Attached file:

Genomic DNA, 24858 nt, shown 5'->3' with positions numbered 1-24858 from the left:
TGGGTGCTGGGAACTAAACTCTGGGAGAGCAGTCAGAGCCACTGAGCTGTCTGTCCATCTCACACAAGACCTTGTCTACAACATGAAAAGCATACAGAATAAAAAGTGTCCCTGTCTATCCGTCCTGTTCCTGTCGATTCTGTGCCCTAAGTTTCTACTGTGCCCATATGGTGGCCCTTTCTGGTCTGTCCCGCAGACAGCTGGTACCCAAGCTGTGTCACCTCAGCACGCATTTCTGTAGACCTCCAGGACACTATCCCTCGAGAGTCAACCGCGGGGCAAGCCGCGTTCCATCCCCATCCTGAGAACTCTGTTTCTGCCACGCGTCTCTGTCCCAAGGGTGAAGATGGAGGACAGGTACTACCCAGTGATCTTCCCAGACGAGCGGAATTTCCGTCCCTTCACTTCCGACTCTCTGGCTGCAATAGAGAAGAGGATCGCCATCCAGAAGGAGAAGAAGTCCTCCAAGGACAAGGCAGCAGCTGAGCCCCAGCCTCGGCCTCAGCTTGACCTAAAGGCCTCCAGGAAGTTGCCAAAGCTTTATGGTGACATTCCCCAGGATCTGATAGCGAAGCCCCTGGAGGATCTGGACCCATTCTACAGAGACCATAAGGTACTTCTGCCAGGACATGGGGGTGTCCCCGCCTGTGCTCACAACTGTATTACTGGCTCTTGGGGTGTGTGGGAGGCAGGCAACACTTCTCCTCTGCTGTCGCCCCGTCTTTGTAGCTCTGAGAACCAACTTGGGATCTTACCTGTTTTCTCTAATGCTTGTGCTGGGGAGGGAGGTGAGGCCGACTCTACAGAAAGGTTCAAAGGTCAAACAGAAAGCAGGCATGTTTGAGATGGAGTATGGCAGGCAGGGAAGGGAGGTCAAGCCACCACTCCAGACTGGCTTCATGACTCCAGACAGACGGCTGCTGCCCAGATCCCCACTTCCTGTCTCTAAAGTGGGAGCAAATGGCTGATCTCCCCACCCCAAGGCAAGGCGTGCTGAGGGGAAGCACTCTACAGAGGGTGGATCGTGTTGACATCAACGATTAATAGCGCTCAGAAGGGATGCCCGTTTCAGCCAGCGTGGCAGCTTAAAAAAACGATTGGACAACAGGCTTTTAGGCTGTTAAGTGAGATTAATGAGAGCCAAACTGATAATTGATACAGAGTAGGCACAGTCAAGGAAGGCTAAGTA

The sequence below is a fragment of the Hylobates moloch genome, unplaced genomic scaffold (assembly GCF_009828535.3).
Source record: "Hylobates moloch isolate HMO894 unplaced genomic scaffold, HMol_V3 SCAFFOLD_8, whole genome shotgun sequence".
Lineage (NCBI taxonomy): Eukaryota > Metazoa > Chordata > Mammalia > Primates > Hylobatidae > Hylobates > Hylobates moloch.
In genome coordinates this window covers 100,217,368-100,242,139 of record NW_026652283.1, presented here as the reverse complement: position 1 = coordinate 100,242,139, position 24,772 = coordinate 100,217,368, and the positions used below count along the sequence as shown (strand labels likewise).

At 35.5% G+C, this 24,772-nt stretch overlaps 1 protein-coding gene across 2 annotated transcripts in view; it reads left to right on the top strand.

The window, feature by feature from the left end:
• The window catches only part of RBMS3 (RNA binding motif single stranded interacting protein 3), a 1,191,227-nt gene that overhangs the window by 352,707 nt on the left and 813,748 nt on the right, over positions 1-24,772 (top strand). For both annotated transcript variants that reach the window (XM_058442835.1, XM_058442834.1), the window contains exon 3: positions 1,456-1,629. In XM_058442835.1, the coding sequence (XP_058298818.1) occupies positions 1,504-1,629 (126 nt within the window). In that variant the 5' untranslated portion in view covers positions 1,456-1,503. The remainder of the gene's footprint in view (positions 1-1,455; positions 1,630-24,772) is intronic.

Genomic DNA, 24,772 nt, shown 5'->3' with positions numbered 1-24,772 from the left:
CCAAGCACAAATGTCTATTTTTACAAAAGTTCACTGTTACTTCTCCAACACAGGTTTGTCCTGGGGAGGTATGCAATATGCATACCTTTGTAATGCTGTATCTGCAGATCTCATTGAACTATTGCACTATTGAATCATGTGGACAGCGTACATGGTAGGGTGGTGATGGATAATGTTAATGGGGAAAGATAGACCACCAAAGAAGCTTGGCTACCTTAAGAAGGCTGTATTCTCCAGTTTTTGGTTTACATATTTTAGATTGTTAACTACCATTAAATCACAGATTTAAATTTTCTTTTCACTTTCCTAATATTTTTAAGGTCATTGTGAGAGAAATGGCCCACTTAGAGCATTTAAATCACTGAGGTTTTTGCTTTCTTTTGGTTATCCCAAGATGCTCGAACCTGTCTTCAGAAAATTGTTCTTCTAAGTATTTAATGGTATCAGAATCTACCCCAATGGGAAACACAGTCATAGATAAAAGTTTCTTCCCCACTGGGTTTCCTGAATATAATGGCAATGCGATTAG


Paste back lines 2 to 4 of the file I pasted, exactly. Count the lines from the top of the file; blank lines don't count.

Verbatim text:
TGGGTGCTGGGAACTAAACTCTGGGAGAGCAGTCAGAGCCACTGAGCTGTCTGTCCATCTCACACAAGACCTTGTCTACAACATGAAAAGCATACAGAATAAAAAGTGTCCCTGTCTATCCGTCCTGTTCCTGTCGATTCTGTGCCCTAAGTTTCTACTGTGCCCATATGGTGGCCCTTTCTGGTCTGTCCCGCAGACAGCTGGTACCCAAGCTGTGTCACCTCAGCACGCATTTCTGTAGACCTCCAGGACACTATCCCTCGAGAGTCAACCGCGGGGCAAGCCGCGTTCCATCCCCATCCTGAGAACTCTGTTTCTGCCACGCGTCTCTGTCCCAAGGGTGAAGATGGAGGACAGGTACTACCCAGTGATCTTCCCAGACGAGCGGAATTTCCGTCCCTTCACTTCCGACTCTCTGGCTGCAATAGAGAAGAGGATCGCCATCCAGAAGGAGAAGAAGTCCTCCAAGGACAAGGCAGCAGCTGAGCCCCAGCCTCGGCCTCAGCTTGACCTAAAGGCCTCCAGGAAGTTGCCAAAGCTTTATGGTGACATTCCCCAGGATCTGATAGCGAAGCCCCTGGAGGATCTGGACCCATTCTACAGAGACCATAAGGTACTTCTGCCAGGACATGGGGGTGTCCCCGCCTGTGCTCACAACTGTATTACTGGCTCTTGGGGTGTGTGGGAGGCAGGCAACACTTCTCCTCTGCTGTCGCCCCGTCTTTGTAGCTCTGAGAACCAACTTGGGATCTTACCTGTTTTCTCTAATGCTTGTGCTGGGGAGGGAGGTGAGGCCGACTCTACAGAAAGGTTCAAAGGTCAAACAGAAAGCAGGCATGTTTGAGATGGAGTATGGCAGGCAGGGAAGGGAGGTCAAGCCACCACTCCAGACTGGCTTCATGACTCCAGACAGACGGCTGCTGCCCAGATCCCCACTTCCTGTCTCTAAAGTGGGAGCAAATGGCTGATCTCCCCACCCCAAGGCAAGGCGTGCTGAGGGGAAGCACTCTACAGAGGGTGGATCGTGTTGACATCAACGATTAATAGCGCTCAGAAGGGATGCCCGTTTCAGCCAGCGTGGCAGCTTAAAAAAACGATTGGACAACAGGCTTTTAGGCTGTTAAGTGAGATTAATGAGAGCCAAACTGATAATTGATACAGAGTAGGCACAGTCAAGGAAGGCTAAGTA

The sequence below is a fragment of the Hylobates moloch genome, unplaced genomic scaffold (assembly GCF_009828535.3).
Source record: "Hylobates moloch isolate HMO894 unplaced genomic scaffold, HMol_V3 SCAFFOLD_8, whole genome shotgun sequence".